Describing her work as whimsical dark humor, embroidery artist and designer Lindsay Swearingen takes cross stitch to a level beyond traditional schoolchild samplers. Designed and stitched with as much precision as a family heirloom, Lindsay’s work embraces traditional cross stitch skills, creating fiber art with a nod towards the macabre.
How did you find yourself on an artist’s path? Always there? Lightbulb moment? Dragged kicking and screaming? Evolving?
I have always had a desire to create. I’ve dabbled in many mediums (mostly unsuccessfully) but when I am able to create something I love, it’s very exciting. So I would say my work is always evolving.
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What inspires you to create?
I think I’m most inspired by other artists. Two of my favorite artists are Edward Gorey and Christine McConnell, because both have a really wonderful dark whimsical style that I’m drawn to. Whenever I have the pleasure of enjoying their work, I am flooded with ideas of things I want to create.
Why cross stitch? How does that medium best express what you want to communicate through your art?
It was a journey to finally reach cross stitch as my chosen medium. I still dabble in other mediums, like pen and ink, but I finally landed on cross stitch after discovering that I could design my own patterns. I’d mainly worked in embroidery up until this point, but I wasn’t always satisfied with the outcome. (It was also very hard on my hands). Cross stitch came a bit more easily to me.
What is the main takeaway you want readers to gain from your new book, Creepy Cross-Stitch?
Creepy Cross-Stitch offers 25 spooky patterns designed to haunt your halls all year round. Stitch phantom felines, haunted houses, stylized ghouls, and creepy creatures. Anyone with an appreciation of the macabre will be sure to enjoy the patterns in Creepy Cross-Stitch.
When it comes to creating, are you more of a planner or an improviser?
It depends on what I’m making. I do occasionally “free hand” cross stitch (working without a pattern), which I would consider more improvisation. However, I sometimes do big projects (I’ve recently been filling house shaped picture frames with cross stitch designs) which require more thought and planning.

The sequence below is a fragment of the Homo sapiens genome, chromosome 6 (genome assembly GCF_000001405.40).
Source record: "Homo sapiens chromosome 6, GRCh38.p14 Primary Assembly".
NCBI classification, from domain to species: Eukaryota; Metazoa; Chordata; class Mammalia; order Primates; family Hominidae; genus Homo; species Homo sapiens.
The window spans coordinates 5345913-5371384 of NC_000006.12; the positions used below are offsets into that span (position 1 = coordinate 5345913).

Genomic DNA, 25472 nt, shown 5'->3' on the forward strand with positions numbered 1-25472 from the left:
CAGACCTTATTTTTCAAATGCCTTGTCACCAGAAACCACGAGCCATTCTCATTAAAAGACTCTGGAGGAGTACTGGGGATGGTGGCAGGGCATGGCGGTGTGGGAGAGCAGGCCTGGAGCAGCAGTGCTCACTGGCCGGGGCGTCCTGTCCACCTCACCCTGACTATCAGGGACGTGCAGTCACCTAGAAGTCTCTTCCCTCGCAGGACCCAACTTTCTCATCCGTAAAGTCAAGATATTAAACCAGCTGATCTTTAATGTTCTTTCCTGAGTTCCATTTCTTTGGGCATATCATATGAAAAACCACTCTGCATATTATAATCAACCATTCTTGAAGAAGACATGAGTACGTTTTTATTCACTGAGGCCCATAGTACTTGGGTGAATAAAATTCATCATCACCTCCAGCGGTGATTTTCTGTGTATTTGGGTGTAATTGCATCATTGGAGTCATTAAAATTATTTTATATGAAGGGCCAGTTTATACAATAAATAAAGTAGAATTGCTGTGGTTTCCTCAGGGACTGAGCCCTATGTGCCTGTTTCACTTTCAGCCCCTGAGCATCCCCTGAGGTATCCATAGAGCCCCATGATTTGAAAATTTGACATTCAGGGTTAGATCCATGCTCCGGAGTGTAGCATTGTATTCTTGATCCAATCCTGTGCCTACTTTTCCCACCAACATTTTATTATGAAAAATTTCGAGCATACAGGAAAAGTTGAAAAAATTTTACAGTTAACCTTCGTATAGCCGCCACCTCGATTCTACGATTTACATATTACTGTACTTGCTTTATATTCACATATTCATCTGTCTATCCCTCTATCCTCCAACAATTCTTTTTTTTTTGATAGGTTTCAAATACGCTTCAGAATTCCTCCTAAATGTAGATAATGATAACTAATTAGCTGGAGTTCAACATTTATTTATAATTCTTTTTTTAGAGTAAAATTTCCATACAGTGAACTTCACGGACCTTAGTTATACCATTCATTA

Do you have a dedicated space for creating? If so, what does it look like?
My dedicated space is my living room sofa, which is very cozy, even when a bit cluttered.
What are the indispensable tools and materials in your studio? How do they improve your work?
My number one most important tool (aside from the necessities, like needle, thread, fabric) is my needle minder and pin cushion. It’s important to keep needles in a dedicated place when they aren’t in use. Safety first!
·What plays in the background while you work? Silence? Music, audiobooks, podcasts, movies? If so, what kind?
I tend to re-watch the same TV series and movies when I’m working, since it doesn’t require my full attention. I love to have the Great British Baking Show or Good Omens as company while I stitch. Recently I’ve had The Mummy on repeat.
Do you focus on one piece exclusively from start to finish or work actively on more than one project at a time?
I like to have multiple projects going. I usually have one very big project and a couple smaller projects working at once. When I feel like the bigger project will never end, I switch to something smaller and more achievable to feel like I’m making progress. It works for me.
Is there an overarching theme that connects all of your work?
I think my overarching theme would be described as “subtly spooky” because I like to create designs that feel just a bit off or strange. Also, I always want to have some degree of dark humor and whimsy.
Which artists do you admire? What draws you to their work?
My two favorite artists are Edward Gorey and Christine McConnell. Both have such a way with tongue-in-cheek dark humor and elaborate gothic detail. I’ve never been much of a minimalist; Both Gorey and McConnell have beautiful, excessive aesthetics that I think are dreamy.
Interview published October 2021
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